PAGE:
City Quality-of-Life Dynamics: Measuring the Costs of Growth

City Quality-of-Life Dynamics: Measuring the Costs of Growth Two continuing California trends are population growth and improving air quality. Sprawl at the fringe of metropolitan areas may lower quality of life by contributing to congestion, reducing open space and raising pollution levels. This article studies this claim by estimating hedonic wage and rental regressions using California 1980 and 1990 micro census data. Real rents have fallen in faster-growing areas, suggesting that the “growth causes degradation” hypothesis has some merit. Sprawl’s damage to local quality of life would be higher if fringe growth degrades air quality and households greatly value avoiding polluted areas. The relative importance of air quality as an urban amenity is tested using data from Los Angeles county, an area where dramatic improvements in smog have taken place. While high-ozone areas feature lower rents, the ozone’s capitalization suggests that it is not a key urban disamenity. http://www.deepdyve.com/assets/images/DeepDyve-Logo-lg.png The Journal of Real Estate Finance and Economics Springer Journals

City Quality-of-Life Dynamics: Measuring the Costs of Growth

Loading next page...
 
/lp/springer_journal/city-quality-of-life-dynamics-measuring-the-costs-of-growth-hZGdE05qTE
Publisher
Kluwer Academic Publishers
Copyright
Copyright © 2001 by Kluwer Academic Publishers
Subject
Economics; Regional/Spatial Science; Financial Services
ISSN
0895-5638
eISSN
1573-045X
D.O.I.
10.1023/A:1007812101937
Publisher site
See Article on Publisher Site

Abstract

Two continuing California trends are population growth and improving air quality. Sprawl at the fringe of metropolitan areas may lower quality of life by contributing to congestion, reducing open space and raising pollution levels. This article studies this claim by estimating hedonic wage and rental regressions using California 1980 and 1990 micro census data. Real rents have fallen in faster-growing areas, suggesting that the “growth causes degradation” hypothesis has some merit. Sprawl’s damage to local quality of life would be higher if fringe growth degrades air quality and households greatly value avoiding polluted areas. The relative importance of air quality as an urban amenity is tested using data from Los Angeles county, an area where dramatic improvements in smog have taken place. While high-ozone areas feature lower rents, the ozone’s capitalization suggests that it is not a key urban disamenity.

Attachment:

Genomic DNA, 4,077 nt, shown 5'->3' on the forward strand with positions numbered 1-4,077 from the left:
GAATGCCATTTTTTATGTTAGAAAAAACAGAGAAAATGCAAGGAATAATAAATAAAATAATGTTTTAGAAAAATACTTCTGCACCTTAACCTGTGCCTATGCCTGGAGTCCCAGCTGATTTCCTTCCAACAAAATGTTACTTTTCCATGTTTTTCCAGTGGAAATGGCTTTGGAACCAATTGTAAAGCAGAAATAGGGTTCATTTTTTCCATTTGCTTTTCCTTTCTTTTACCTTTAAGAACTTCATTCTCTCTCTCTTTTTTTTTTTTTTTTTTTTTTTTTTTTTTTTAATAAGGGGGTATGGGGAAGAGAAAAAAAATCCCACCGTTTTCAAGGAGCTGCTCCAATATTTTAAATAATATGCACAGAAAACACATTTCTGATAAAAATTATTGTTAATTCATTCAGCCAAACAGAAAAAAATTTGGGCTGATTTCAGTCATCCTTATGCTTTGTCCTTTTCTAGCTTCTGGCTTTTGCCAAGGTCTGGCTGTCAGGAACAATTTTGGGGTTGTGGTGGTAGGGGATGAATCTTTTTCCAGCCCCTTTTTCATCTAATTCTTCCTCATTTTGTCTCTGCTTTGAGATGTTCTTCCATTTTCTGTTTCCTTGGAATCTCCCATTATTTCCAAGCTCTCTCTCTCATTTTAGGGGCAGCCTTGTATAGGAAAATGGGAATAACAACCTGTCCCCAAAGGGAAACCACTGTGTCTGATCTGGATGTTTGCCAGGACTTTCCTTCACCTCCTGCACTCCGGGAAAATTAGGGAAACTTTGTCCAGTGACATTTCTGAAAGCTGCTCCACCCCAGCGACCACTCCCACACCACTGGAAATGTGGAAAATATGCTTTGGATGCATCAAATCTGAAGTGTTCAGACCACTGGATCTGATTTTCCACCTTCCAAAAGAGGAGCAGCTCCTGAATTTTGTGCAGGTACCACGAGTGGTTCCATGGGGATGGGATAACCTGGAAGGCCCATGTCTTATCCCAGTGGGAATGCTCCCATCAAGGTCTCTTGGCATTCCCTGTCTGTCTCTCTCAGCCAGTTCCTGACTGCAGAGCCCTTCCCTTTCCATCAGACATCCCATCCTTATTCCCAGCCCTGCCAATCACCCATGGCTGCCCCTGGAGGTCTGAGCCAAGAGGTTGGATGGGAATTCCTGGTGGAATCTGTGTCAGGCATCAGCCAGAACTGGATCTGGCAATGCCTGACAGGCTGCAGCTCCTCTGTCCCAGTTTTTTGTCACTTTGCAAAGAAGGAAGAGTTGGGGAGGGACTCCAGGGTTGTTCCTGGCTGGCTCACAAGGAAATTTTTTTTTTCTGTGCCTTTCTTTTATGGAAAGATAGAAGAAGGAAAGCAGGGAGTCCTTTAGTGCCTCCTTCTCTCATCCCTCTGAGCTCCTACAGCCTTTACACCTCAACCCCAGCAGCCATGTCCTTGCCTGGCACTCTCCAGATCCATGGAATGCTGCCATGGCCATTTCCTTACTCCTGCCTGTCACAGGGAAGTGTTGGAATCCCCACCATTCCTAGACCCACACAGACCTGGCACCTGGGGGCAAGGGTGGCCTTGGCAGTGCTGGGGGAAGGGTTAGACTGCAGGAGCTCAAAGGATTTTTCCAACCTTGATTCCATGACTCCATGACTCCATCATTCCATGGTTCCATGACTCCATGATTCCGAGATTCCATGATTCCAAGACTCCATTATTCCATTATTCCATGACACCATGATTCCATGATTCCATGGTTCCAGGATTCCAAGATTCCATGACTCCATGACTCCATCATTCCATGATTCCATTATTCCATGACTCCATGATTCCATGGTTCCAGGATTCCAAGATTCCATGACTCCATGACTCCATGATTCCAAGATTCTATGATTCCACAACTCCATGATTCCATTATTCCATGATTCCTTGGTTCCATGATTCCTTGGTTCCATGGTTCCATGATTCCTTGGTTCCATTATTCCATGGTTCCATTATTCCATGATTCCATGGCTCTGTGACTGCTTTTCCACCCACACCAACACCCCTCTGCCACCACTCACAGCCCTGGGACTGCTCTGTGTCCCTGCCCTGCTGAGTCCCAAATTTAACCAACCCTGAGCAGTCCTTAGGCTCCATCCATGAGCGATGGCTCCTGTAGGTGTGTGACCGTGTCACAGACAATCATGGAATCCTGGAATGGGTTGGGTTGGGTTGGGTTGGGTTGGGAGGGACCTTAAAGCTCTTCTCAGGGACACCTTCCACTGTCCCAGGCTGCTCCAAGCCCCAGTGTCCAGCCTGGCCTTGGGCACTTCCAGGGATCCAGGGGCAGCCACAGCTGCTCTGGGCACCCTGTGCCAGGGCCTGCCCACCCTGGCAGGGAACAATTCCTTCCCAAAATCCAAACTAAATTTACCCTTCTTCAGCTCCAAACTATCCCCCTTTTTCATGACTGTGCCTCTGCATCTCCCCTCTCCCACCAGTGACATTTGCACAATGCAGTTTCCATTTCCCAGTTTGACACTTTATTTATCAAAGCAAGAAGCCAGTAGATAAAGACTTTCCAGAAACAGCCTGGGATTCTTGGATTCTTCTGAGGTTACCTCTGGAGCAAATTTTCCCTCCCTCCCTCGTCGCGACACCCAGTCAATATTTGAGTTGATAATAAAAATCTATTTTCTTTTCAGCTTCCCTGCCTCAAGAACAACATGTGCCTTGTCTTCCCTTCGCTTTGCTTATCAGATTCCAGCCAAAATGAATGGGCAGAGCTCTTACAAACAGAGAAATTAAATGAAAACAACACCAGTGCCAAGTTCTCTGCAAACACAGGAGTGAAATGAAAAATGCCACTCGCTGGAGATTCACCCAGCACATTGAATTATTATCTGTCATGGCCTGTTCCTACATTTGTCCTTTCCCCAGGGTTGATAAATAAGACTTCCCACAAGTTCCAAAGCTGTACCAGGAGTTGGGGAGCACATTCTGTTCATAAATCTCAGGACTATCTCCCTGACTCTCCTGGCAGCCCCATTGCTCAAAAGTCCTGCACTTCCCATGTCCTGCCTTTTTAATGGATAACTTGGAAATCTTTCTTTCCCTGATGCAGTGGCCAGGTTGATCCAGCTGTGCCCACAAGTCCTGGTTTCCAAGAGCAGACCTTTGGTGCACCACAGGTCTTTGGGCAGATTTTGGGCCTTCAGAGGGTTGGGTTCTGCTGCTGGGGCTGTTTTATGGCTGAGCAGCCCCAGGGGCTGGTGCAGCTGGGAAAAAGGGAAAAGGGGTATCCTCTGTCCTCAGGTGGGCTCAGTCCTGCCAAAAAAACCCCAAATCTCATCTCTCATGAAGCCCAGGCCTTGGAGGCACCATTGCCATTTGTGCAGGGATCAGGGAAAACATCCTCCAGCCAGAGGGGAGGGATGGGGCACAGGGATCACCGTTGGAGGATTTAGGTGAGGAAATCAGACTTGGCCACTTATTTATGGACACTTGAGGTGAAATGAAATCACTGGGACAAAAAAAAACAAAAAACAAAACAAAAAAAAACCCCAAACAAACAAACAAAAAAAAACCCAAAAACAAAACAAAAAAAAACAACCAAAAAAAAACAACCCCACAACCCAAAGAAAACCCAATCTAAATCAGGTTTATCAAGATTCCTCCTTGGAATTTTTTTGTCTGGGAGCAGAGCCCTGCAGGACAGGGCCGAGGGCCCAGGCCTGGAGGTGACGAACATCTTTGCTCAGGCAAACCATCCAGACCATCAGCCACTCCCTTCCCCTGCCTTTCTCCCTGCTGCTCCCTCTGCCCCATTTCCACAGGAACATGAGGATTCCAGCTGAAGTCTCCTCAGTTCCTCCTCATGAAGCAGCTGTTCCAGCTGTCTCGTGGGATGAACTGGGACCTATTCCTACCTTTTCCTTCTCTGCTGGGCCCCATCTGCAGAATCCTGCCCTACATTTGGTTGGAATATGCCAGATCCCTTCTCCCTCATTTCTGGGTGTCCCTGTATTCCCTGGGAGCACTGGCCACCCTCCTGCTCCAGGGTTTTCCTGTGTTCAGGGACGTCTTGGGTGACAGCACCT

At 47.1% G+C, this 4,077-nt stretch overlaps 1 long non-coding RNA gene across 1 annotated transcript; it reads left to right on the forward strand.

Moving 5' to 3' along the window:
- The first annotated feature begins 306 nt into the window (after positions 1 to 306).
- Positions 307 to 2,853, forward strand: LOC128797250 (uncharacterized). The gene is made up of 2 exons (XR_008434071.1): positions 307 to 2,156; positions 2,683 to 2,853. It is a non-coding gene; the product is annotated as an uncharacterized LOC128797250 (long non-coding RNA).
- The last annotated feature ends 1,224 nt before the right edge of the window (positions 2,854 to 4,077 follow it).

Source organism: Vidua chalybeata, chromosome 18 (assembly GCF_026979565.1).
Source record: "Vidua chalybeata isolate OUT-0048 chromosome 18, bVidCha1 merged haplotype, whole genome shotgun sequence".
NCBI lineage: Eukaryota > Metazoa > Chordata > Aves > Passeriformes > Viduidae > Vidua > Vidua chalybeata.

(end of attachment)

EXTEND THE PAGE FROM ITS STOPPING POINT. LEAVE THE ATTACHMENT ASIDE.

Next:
Journal

The Journal of Real Estate Finance and EconomicsSpringer Journals

Published: Oct 3, 2004

References

You’re reading a free preview. Subscribe to read the entire article.


DeepDyve is your
personal research library

It’s your single place to instantly
discover and read the research
that matters to you.

Enjoy affordable access to
over 12 million articles from more than
10,000 peer-reviewed journals.

All for just $49/month

Explore the DeepDyve Library

Unlimited reading

Read as many articles as you need. Full articles with original layout, charts and figures. Read online, from anywhere.

Stay up to date

Keep up with your field with Personalized Recommendations and Follow Journals to get automatic updates.

Organize your research

It’s easy to organize your research with our built-in tools.

Your journals are on DeepDyve

Read from thousands of the leading scholarly journals from SpringerNature, Elsevier, Wiley-Blackwell, Oxford University Press and more.

All the latest content is available, no embargo periods.

See the journals in your area

Monthly Plan

  • Read unlimited articles
  • Personalized recommendations
  • No expiration
  • Print 20 pages per month
  • 20% off on PDF purchases
  • Organize your research
  • Get updates on your journals and topic searches

$49/month

Start Free Trial

14-day Free Trial

Best Deal — 39% off

Annual Plan

  • All the features of the Professional Plan, but for 39% off!
  • Billed annually
  • No expiration
  • For the normal price of 10 articles elsewhere, you get one full year of unlimited access to articles.

$588

$360/year

billed annually
Start Free Trial

14-day Free Trial